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Masterpieces of Portuguese Polyphony
Duarte LÔBO (c.1565-1646)
Missa pro defunctis (Requiem) for 8 voices (1621) [24:21]
Audivi vocem de caelo for 6 voices (Liber Missarum, 1621) [3:03]
Filipe de MAGALHÃES (c.1571-1652)
Missa Dilectus meus for 5 voices [27:00]
Commissa mea pavesco for six voices [4:36]
The William Byrd Choir/Gavin Turner
rec. All Hallows, Gospel Oak, London, 2-4 June, 1986. DDD.
HYPERION HELIOS CDH55138 [59:14] 
 

 


Duarte Lôbo is not entirely unfamiliar, though not to be confused with his Spanish near-contemporary Alonso Lobo – the Concise Grove manages a brief entry on him – but the name Filipe de Magalhães, with no entry in Concise Grove, will be both unfamiliar and unpronounceable to most. Try holding your nose for the nasal sound of the –ães syllable and slurring the final s. The Anglicised version of the name, ‘Magellan’ is familiar as the name of the explorer. One Pedro Ayres Magalhães is a guitarist in the modern Portuguese band Madredeus; perhaps he is a descendant of Filipe. 

In fact both works by Lôbo on this CD have been recorded elsewhere; at this bargain-price level the obvious comparison is with two Naxos recordings: the Schola Cantorum of Oxford directed by Jeremy Summerly have recorded the Requiem coupled with Manuel Cardoso’s Requiem on 8.550682 and Audivi vocem is on a CD entitled Portuguese Polyphony, including Magalhães’s Mass O Soberana luz (Ars Nova/Bo Holten on 8.553310). 

Lôbo’s Requiem – the alternative Latin title Missa pro defunctis or Mass for the dead describes its function – is one of two which he composed, the other setting being for six voices. Both English and Portuguese music of this period would have sounded rather old-fashioned elsewhere in Europe: English music was isolated by the Reformation, Portuguese, despite the union with Spain, by geographical isolation and by the innate conservatism of centres such as Évora and Coímbra. As a result, both the Lôbo and the Magalhães sound more like Palestrina’s or Victoria’s music of the late sixteenth-century than that of their contemporary Monteverdi. Even in Lutheran Germany at this date composers like Praetorius and Schütz were influenced by Venetian and other Italian music before the 30-Years War intervened to enforce a starker style. For an idea of what English church music of the time sounded like, try the excellent recent Helios reissue of the Winchester Cathedral/David Hill CD of music by Gibbons on CDH55228. 

In his booklet notes, Bruno Turner describes Lôbo’s Requiem as “the kind of music that looks nothing on paper, yet in performance has great dignity and atmosphere”, a description which is certainly more apt to this performance than to Summerly’s. The Naxos notes stress the music’s blend of skilful polyphony with more modern dissonances; the Oxford Camerata emphasise this virtuosity rather than solemnity, though theirs is also a thoughtful performance, whereas the William Byrd Choir make the music sound much more like that of the great English polyphonic composer from whom they take their name. If I describe Turner as more intense, Summerly as more scholarly, that is not to suggest that the former is an academic slouch – far from it – or that the latter makes the music seem dry.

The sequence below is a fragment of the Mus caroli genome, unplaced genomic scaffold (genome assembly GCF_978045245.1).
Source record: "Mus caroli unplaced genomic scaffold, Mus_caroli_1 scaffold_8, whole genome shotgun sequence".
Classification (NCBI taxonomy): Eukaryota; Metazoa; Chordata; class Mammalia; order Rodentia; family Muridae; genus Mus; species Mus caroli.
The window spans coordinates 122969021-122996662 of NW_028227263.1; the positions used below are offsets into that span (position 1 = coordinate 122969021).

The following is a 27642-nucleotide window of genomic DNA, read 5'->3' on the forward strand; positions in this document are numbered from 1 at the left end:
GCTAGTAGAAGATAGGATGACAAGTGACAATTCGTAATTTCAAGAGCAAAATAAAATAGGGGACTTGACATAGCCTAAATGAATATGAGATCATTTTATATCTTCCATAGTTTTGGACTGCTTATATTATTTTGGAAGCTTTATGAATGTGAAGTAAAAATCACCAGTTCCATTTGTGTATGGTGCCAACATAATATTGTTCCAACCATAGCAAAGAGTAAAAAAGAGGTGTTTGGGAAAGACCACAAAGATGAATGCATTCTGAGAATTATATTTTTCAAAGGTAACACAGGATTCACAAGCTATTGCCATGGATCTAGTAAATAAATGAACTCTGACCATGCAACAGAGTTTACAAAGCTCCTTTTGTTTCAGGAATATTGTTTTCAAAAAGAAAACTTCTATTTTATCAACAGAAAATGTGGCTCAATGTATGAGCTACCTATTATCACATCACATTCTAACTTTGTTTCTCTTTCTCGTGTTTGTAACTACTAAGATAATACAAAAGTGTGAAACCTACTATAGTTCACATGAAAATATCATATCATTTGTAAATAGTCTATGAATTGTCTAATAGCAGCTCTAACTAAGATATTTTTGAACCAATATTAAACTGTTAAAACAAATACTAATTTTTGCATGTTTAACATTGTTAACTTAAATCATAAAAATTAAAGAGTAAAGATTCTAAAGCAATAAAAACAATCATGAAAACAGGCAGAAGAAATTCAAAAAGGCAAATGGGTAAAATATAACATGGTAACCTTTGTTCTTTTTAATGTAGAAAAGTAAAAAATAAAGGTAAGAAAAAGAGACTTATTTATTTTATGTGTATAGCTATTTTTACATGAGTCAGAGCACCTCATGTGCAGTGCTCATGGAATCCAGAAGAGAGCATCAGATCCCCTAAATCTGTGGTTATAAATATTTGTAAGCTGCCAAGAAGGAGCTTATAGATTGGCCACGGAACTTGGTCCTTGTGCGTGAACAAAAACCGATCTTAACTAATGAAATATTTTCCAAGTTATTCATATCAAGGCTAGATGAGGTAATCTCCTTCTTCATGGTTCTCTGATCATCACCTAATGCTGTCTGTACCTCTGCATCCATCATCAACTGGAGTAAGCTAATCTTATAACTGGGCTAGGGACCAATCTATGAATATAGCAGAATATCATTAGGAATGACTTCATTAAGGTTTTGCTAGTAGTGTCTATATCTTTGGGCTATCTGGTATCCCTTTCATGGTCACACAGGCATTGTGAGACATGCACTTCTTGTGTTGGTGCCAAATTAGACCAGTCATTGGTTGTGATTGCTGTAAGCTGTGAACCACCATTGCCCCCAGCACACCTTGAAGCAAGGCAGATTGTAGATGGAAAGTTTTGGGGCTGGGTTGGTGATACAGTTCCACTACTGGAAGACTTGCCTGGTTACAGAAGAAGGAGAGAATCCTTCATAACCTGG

Both interpretations are valid; the Helios is more evocative of the kind of occasion on which this music may have been used, at the incense-wreathed funeral of some dignitary – the kind of occasion depicted in El Greco’s famous painting The Burial of the Count of Orgaz. If the Naxos is perhaps more evocative of the soaring perpendicular architecture of a large English church or cathedral – it was, in fact, recorded in the chapel of New College, Oxford – the Helios reminds me of the sound of hearing a Victoria setting at High Mass in Toledo Cathedral many years ago, an acoustic very similar to the large Portuguese churches of the early seventeenth century, I imagine. 

On first playing the two recordings through, I had the impression that on Naxos the plainsong introduction to each section is sung at a slightly more sedate pace than on Hyperion but that otherwise Summerly tends to be a little faster than Turner. In fact, close comparison proved me wrong: Summerly is faster in the opening plainsong, too. Both are rather brisker than would have been the practice in singing plainsong in 1621. I do not wish to over-emphasise these differences, which become apparent only in close comparison; both performances sound excellent when heard on their own.